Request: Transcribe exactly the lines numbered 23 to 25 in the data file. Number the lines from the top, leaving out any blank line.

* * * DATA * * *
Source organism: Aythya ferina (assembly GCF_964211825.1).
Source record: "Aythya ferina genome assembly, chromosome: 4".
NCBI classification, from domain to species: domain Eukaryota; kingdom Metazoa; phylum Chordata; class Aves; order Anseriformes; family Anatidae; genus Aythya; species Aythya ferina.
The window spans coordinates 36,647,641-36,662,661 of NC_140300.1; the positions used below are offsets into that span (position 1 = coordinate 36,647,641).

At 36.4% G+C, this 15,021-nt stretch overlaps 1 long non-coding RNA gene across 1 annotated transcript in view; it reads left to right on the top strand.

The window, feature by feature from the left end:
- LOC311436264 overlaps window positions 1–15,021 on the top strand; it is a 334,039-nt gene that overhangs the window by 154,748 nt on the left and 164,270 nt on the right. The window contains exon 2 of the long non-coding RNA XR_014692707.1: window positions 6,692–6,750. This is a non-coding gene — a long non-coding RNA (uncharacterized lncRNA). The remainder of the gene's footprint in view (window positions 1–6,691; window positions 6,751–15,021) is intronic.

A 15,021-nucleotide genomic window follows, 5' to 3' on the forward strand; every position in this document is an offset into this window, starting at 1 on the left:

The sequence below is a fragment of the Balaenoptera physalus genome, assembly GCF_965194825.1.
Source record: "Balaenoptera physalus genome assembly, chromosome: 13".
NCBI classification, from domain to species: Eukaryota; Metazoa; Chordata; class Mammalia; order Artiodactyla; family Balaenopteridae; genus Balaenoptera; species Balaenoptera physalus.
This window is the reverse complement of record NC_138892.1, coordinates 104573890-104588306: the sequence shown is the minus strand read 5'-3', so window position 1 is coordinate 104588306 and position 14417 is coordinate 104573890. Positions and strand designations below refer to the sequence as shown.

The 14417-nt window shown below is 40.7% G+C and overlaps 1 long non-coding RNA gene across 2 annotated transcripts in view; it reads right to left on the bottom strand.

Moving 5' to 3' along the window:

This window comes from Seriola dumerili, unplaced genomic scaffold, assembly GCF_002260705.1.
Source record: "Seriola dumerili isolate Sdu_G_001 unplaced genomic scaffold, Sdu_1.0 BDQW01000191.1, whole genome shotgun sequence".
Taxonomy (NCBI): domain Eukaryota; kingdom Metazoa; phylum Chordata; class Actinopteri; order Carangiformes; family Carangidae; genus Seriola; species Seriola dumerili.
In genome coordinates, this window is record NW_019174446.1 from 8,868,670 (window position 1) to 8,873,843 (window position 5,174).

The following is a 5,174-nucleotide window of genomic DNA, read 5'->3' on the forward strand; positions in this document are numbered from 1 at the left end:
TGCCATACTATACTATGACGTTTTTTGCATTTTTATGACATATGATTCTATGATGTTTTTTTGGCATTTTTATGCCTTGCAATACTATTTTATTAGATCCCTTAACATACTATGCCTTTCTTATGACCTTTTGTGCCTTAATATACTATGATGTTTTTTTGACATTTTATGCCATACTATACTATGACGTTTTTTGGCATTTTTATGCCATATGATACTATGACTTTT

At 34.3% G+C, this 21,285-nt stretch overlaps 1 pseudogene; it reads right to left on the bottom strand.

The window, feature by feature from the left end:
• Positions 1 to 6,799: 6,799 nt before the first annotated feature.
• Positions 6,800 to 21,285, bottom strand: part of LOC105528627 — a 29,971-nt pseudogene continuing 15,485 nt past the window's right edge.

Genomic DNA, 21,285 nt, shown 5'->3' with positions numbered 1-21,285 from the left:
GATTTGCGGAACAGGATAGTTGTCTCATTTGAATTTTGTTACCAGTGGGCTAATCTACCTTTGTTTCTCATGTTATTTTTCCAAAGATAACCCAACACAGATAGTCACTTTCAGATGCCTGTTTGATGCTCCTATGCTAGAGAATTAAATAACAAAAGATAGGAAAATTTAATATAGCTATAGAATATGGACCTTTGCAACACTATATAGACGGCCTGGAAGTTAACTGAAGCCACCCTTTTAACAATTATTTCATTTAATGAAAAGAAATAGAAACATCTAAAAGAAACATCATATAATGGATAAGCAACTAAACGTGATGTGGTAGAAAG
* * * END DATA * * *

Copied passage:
• Positions 1 to 6,799: 6,799 nt before the first annotated feature.
• Positions 6,800 to 21,285, bottom strand: part of LOC105528627 — a 29,971-nt pseudogene continuing 15,485 nt past the window's right edge.

Genomic DNA, 21,285 nt, shown 5'->3' with positions numbered 1-21,285 from the left: